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Co-Founder of SLR Lounge and Photographer with Lin and Jirsa Photography, I’m based in Southern California but you can find me traveling the world. Click here to connect on Google +

Q&A Discussions

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  1. Dominiq Selvam

    Classic pose – a must-have in the wedding photos. Make sure that the couple are close to each other and their hands do not hang in limp state. Let them hold hands, or, for example, the bride with one hand in his pocket can be removed and the bride groom to offer a hug. Remember that they must look exclusively at the camera. Background must be able to style the whole picture. It can be a beautiful landscape, the garden, the sea or the park. It all depends on the imagination of young people, which make a reality of the photographer.

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  2. Jennifer Bernard

    Great Read! Very helpful… thanks :)

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  3. Vince Arredondo

    Very nice piece of information. Thank you!

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  4. Antony

    These are some great poses I needed. Gonna bookmark this, thank you for this 10 :)

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  5. Joseph Zahnle

    Thank you for the great ideas. Nice pictures also. Thank you for sharing.

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  7. The Best Wedding Poses – EndlessWedding

    […] wedding photo session should include some creative wedding poses and lots of candid moments captured on picture. This point should be given due respect as the […]

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  8. Amandascott

    Awesome!, very nice Wedding Poses are always valuable. Specially the wedding photographs. So lovely work. Check our list for photography in UK if you are looking for something different. We have the details for over 25,000 UK wedding suppliers. If you have a wedding related business, please feel free to add it here:

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  9. Nick English

    Some fantastic ideas here, will be sure to use a few of these this year! Thanks for sharing :)

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  10. Julie

    With “the swing” have the groom remove his bouteneire prior to lifting his lady as the petals from a dark flower can smush and immediately stain the bride’s dress in a very unfortunate location. I know this from firsthand experience, completely ruined my wedding dress in three seconds.

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  11. JL Mateo

    Very well put to understand, and for beginners like me.

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  12. Greg F

    Hi Chris

    Some great images here. I’m curious about a couple of the ones with the rim lighting in. The last one in section 3, the photographer had the remote flash on the little foot stand thing that comes free with the flashgun and just out it on the floor behind the couple right?

    How was the rim lighting of the last image of section 5 and the first one in section 6 done? The couple with the girl in the yellow dress and the one of the couple on the rocks? The yellow dress on in particular I can’t see how the flash was hidden.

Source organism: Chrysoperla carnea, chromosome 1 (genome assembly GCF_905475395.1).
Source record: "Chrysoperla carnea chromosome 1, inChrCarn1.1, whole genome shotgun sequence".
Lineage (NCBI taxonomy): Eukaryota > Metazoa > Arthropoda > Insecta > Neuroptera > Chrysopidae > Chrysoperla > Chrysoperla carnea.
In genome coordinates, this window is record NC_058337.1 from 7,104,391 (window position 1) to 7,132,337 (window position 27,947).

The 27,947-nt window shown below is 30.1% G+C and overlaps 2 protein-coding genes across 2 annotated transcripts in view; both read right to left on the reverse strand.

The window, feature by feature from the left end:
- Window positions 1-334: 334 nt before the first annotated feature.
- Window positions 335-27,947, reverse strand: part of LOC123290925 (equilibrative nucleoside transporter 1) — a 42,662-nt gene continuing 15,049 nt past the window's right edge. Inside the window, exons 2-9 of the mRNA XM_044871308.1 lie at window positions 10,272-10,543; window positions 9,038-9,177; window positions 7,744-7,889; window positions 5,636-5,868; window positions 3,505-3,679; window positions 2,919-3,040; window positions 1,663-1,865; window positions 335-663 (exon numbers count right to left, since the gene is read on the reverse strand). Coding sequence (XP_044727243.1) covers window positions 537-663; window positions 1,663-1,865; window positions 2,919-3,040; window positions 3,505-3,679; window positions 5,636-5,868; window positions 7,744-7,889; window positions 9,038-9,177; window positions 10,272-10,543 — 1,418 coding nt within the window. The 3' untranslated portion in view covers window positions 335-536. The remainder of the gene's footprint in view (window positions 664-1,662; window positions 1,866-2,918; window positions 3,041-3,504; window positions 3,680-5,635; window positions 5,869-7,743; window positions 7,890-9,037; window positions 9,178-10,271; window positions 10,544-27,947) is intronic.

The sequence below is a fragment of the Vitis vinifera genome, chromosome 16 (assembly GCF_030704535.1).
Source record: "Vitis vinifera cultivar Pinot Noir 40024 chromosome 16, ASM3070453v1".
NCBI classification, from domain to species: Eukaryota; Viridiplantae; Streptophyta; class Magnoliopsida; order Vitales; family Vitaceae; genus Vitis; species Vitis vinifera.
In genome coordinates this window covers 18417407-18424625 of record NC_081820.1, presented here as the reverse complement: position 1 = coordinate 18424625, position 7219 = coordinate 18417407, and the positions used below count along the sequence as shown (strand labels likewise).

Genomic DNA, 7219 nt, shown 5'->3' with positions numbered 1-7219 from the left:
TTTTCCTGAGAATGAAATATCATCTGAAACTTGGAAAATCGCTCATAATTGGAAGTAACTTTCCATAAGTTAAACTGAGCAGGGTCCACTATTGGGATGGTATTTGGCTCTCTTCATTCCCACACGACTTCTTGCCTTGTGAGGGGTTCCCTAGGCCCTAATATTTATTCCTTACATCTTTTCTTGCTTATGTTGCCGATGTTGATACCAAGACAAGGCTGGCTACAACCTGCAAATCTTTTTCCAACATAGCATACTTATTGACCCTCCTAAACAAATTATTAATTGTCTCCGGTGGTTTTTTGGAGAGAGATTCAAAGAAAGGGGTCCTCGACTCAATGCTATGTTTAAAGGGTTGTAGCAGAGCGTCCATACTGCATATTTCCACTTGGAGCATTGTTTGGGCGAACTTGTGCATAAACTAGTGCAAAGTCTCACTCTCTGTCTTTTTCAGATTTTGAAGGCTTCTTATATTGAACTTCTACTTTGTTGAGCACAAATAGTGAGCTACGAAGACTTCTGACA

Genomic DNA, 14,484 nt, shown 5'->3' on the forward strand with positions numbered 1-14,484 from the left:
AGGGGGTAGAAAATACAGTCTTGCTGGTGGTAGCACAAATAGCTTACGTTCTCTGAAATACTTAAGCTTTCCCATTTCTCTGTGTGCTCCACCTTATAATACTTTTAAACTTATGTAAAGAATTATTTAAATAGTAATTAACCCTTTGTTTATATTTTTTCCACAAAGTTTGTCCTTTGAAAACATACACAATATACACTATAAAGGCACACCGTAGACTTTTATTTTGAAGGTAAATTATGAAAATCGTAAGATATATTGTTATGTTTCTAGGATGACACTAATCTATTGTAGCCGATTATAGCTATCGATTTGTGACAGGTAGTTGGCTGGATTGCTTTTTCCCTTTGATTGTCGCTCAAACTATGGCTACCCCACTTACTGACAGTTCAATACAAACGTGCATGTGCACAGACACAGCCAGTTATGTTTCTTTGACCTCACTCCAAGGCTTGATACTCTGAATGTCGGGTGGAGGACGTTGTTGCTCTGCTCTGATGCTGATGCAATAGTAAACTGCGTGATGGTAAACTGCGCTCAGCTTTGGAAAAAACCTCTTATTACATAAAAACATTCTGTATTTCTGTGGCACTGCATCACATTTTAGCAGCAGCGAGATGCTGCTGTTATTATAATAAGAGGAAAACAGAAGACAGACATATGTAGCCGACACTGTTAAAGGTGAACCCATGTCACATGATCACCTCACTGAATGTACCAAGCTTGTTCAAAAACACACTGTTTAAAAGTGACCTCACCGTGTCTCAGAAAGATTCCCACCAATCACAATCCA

More on topic, I’ve started to use the foundation posing ideas off the couples photography download along with making smaller pose adjustments and I’m getting much better results now.



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  13. Kate

    I am really frightened that you included a shot on live railroad tracks. tsk tsk for putting unknowing and trusting clients in harms way

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  14. David Clark

    To learn how to pose properly google Monte Zucker and Rocky Gunn… And more up to date Hansong Fong and Gerry Ghonus….

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  15. Carsten Schertzer

    Awesome!, very nice Article!, do you mind if I ask where image number 4 was taken? I am a wedding and engagement Photographer from Ventura County, and I’ve been trying to find that spot for a while. I’ve heard its near Huntington beach but don’t know for sure. I’d really appreciate it!

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  16. Mike

    Very weel done. But to those that live here in the states, beware that if you are caught taking photographs on railroad tracks you will be fined. It is against the law.

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  17. Kurtz A

    Thanks for this simple guide, theres thise times when i black out for few minutes and overwhelmed infront of the groom and bride. This should get things going

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    • Christopher

      Yeah. That was always my problem too with wedding poses. Early on, always defaulted to kissing pose, what we call “closed up” whenever I froze up. The result was a lot of static posing that didn’t express a lot of the client’s personalities. Glad you enjoyed the article.

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  18. Scarlet Brown

    Christopher, you have written and shared top 10 wedding poses with us and i would say all poses are awesome. 3 Wedding poses are my favorite shoot ” The Dip, The Carry and Stacked”.